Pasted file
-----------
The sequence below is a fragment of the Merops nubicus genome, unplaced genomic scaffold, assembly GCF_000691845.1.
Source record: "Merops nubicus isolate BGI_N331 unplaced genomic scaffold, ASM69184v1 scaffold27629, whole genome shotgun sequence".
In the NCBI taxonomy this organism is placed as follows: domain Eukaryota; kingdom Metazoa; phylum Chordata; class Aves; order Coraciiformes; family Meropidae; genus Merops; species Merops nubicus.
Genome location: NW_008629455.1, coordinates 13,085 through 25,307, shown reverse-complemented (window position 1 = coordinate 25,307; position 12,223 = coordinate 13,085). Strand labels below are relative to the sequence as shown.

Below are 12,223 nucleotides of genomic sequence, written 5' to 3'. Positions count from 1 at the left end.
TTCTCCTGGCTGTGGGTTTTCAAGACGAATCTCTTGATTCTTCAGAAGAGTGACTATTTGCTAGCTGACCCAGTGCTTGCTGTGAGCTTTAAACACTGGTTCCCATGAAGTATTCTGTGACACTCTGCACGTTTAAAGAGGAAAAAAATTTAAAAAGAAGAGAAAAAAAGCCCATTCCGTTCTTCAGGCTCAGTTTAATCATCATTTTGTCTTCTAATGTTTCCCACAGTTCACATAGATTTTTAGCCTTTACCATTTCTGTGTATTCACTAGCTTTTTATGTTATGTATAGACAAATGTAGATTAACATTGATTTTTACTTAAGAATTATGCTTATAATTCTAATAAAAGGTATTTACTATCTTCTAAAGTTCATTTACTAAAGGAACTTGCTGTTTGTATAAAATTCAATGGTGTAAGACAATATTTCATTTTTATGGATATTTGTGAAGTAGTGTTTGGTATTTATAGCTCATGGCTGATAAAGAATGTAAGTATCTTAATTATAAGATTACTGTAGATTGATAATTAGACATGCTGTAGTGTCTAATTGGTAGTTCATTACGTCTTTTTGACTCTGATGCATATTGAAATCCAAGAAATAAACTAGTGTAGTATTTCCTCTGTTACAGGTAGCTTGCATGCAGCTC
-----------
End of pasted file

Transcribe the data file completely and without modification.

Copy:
The sequence below is a fragment of the Merops nubicus genome, unplaced genomic scaffold, assembly GCF_000691845.1.
Source record: "Merops nubicus isolate BGI_N331 unplaced genomic scaffold, ASM69184v1 scaffold27629, whole genome shotgun sequence".
In the NCBI taxonomy this organism is placed as follows: domain Eukaryota; kingdom Metazoa; phylum Chordata; class Aves; order Coraciiformes; family Meropidae; genus Merops; species Merops nubicus.
Genome location: NW_008629455.1, coordinates 13,085 through 25,307, shown reverse-complemented (window position 1 = coordinate 25,307; position 12,223 = coordinate 13,085). Strand labels below are relative to the sequence as shown.

Below are 12,223 nucleotides of genomic sequence, written 5' to 3'. Positions count from 1 at the left end.
TTCTCCTGGCTGTGGGTTTTCAAGACGAATCTCTTGATTCTTCAGAAGAGTGACTATTTGCTAGCTGACCCAGTGCTTGCTGTGAGCTTTAAACACTGGTTCCCATGAAGTATTCTGTGACACTCTGCACGTTTAAAGAGGAAAAAAATTTAAAAAGAAGAGAAAAAAAGCCCATTCCGTTCTTCAGGCTCAGTTTAATCATCATTTTGTCTTCTAATGTTTCCCACAGTTCACATAGATTTTTAGCCTTTACCATTTCTGTGTATTCACTAGCTTTTTATGTTATGTATAGACAAATGTAGATTAACATTGATTTTTACTTAAGAATTATGCTTATAATTCTAATAAAAGGTATTTACTATCTTCTAAAGTTCATTTACTAAAGGAACTTGCTGTTTGTATAAAATTCAATGGTGTAAGACAATATTTCATTTTTATGGATATTTGTGAAGTAGTGTTTGGTATTTATAGCTCATGGCTGATAAAGAATGTAAGTATCTTAATTATAAGATTACTGTAGATTGATAATTAGACATGCTGTAGTGTCTAATTGGTAGTTCATTACGTCTTTTTGACTCTGATGCATATTGAAATCCAAGAAATAAACTAGTGTAGTATTTCCTCTGTTACAGGTAGCTTGCATGCAGCTC